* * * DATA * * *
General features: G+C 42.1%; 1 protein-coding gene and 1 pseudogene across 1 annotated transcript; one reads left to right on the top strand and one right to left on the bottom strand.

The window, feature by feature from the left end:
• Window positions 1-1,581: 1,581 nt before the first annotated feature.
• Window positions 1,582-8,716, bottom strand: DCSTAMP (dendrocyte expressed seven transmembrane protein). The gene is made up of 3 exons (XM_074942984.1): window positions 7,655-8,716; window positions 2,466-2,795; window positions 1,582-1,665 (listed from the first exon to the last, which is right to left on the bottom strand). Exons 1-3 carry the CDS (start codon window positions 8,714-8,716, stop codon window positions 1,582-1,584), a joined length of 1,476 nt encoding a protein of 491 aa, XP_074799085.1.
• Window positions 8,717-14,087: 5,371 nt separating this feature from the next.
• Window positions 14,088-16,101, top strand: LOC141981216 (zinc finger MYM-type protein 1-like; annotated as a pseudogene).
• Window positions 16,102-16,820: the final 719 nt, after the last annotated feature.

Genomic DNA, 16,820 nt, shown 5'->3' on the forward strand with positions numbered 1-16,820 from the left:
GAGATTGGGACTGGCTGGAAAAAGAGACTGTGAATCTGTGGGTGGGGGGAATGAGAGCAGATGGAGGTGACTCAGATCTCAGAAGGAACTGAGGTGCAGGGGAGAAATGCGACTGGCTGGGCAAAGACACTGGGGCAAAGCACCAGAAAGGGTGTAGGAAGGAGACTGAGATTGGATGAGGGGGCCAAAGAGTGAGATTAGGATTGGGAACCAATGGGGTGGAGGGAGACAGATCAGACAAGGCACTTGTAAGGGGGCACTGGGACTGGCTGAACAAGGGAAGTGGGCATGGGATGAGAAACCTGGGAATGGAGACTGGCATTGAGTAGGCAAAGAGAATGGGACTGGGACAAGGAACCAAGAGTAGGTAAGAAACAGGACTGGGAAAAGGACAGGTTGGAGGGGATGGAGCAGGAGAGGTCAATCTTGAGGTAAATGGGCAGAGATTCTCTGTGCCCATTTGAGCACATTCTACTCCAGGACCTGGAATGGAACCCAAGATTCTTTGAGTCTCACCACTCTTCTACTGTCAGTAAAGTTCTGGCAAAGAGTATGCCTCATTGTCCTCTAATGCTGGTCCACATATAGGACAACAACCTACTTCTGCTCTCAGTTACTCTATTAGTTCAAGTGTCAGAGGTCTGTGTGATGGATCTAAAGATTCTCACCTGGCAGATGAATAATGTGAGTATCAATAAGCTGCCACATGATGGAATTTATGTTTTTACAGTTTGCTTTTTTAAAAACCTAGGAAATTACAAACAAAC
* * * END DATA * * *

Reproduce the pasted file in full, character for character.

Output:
General features: G+C 42.1%; 1 protein-coding gene and 1 pseudogene across 1 annotated transcript; one reads left to right on the top strand and one right to left on the bottom strand.

The window, feature by feature from the left end:
• Window positions 1-1,581: 1,581 nt before the first annotated feature.
• Window positions 1,582-8,716, bottom strand: DCSTAMP (dendrocyte expressed seven transmembrane protein). The gene is made up of 3 exons (XM_074942984.1): window positions 7,655-8,716; window positions 2,466-2,795; window positions 1,582-1,665 (listed from the first exon to the last, which is right to left on the bottom strand). Exons 1-3 carry the CDS (start codon window positions 8,714-8,716, stop codon window positions 1,582-1,584), a joined length of 1,476 nt encoding a protein of 491 aa, XP_074799085.1.
• Window positions 8,717-14,087: 5,371 nt separating this feature from the next.
• Window positions 14,088-16,101, top strand: LOC141981216 (zinc finger MYM-type protein 1-like; annotated as a pseudogene).
• Window positions 16,102-16,820: the final 719 nt, after the last annotated feature.

Genomic DNA, 16,820 nt, shown 5'->3' on the forward strand with positions numbered 1-16,820 from the left:
GAGATTGGGACTGGCTGGAAAAAGAGACTGTGAATCTGTGGGTGGGGGGAATGAGAGCAGATGGAGGTGACTCAGATCTCAGAAGGAACTGAGGTGCAGGGGAGAAATGCGACTGGCTGGGCAAAGACACTGGGGCAAAGCACCAGAAAGGGTGTAGGAAGGAGACTGAGATTGGATGAGGGGGCCAAAGAGTGAGATTAGGATTGGGAACCAATGGGGTGGAGGGAGACAGATCAGACAAGGCACTTGTAAGGGGGCACTGGGACTGGCTGAACAAGGGAAGTGGGCATGGGATGAGAAACCTGGGAATGGAGACTGGCATTGAGTAGGCAAAGAGAATGGGACTGGGACAAGGAACCAAGAGTAGGTAAGAAACAGGACTGGGAAAAGGACAGGTTGGAGGGGATGGAGCAGGAGAGGTCAATCTTGAGGTAAATGGGCAGAGATTCTCTGTGCCCATTTGAGCACATTCTACTCCAGGACCTGGAATGGAACCCAAGATTCTTTGAGTCTCACCACTCTTCTACTGTCAGTAAAGTTCTGGCAAAGAGTATGCCTCATTGTCCTCTAATGCTGGTCCACATATAGGACAACAACCTACTTCTGCTCTCAGTTACTCTATTAGTTCAAGTGTCAGAGGTCTGTGTGATGGATCTAAAGATTCTCACCTGGCAGATGAATAATGTGAGTATCAATAAGCTGCCACATGATGGAATTTATGTTTTTACAGTTTGCTTTTTTAAAAACCTAGGAAATTACAAACAAAC